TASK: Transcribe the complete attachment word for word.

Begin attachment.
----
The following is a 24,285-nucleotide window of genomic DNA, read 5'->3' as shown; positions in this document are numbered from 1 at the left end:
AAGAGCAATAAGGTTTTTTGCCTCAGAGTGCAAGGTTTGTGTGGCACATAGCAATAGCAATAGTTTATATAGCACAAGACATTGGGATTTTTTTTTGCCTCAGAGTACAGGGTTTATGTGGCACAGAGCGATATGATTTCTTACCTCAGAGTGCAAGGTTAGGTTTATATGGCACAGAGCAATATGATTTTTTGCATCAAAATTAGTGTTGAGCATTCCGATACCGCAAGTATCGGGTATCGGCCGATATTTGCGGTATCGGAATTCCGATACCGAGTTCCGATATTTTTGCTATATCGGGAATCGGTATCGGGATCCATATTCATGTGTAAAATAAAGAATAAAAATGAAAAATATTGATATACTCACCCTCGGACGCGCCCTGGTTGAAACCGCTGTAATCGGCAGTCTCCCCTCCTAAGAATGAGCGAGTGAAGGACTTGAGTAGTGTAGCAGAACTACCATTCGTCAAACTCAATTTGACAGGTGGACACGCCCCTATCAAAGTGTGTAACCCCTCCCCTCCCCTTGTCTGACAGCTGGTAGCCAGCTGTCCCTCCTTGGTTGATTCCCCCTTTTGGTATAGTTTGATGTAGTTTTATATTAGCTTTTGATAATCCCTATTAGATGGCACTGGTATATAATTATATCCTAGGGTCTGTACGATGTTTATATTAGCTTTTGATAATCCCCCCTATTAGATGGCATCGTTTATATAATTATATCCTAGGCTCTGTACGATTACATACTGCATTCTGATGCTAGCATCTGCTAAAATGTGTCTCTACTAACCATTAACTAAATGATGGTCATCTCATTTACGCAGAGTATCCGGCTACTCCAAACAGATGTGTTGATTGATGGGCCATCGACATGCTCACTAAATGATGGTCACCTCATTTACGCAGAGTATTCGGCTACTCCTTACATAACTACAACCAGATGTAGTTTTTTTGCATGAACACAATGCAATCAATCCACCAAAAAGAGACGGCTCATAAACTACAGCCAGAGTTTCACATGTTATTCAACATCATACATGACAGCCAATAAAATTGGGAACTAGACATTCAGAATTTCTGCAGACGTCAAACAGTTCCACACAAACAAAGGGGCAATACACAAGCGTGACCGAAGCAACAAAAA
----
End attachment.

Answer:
The following is a 24,285-nucleotide window of genomic DNA, read 5'->3' as shown; positions in this document are numbered from 1 at the left end:
AAGAGCAATAAGGTTTTTTGCCTCAGAGTGCAAGGTTTGTGTGGCACATAGCAATAGCAATAGTTTATATAGCACAAGACATTGGGATTTTTTTTTGCCTCAGAGTACAGGGTTTATGTGGCACAGAGCGATATGATTTCTTACCTCAGAGTGCAAGGTTAGGTTTATATGGCACAGAGCAATATGATTTTTTGCATCAAAATTAGTGTTGAGCATTCCGATACCGCAAGTATCGGGTATCGGCCGATATTTGCGGTATCGGAATTCCGATACCGAGTTCCGATATTTTTGCTATATCGGGAATCGGTATCGGGATCCATATTCATGTGTAAAATAAAGAATAAAAATGAAAAATATTGATATACTCACCCTCGGACGCGCCCTGGTTGAAACCGCTGTAATCGGCAGTCTCCCCTCCTAAGAATGAGCGAGTGAAGGACTTGAGTAGTGTAGCAGAACTACCATTCGTCAAACTCAATTTGACAGGTGGACACGCCCCTATCAAAGTGTGTAACCCCTCCCCTCCCCTTGTCTGACAGCTGGTAGCCAGCTGTCCCTCCTTGGTTGATTCCCCCTTTTGGTATAGTTTGATGTAGTTTTATATTAGCTTTTGATAATCCCTATTAGATGGCACTGGTATATAATTATATCCTAGGGTCTGTACGATGTTTATATTAGCTTTTGATAATCCCCCCTATTAGATGGCATCGTTTATATAATTATATCCTAGGCTCTGTACGATTACATACTGCATTCTGATGCTAGCATCTGCTAAAATGTGTCTCTACTAACCATTAACTAAATGATGGTCATCTCATTTACGCAGAGTATCCGGCTACTCCAAACAGATGTGTTGATTGATGGGCCATCGACATGCTCACTAAATGATGGTCACCTCATTTACGCAGAGTATTCGGCTACTCCTTACATAACTACAACCAGATGTAGTTTTTTTGCATGAACACAATGCAATCAATCCACCAAAAAGAGACGGCTCATAAACTACAGCCAGAGTTTCACATGTTATTCAACATCATACATGACAGCCAATAAAATTGGGAACTAGACATTCAGAATTTCTGCAGACGTCAAACAGTTCCACACAAACAAAGGGGCAATACACAAGCGTGACCGAAGCAACAAAAA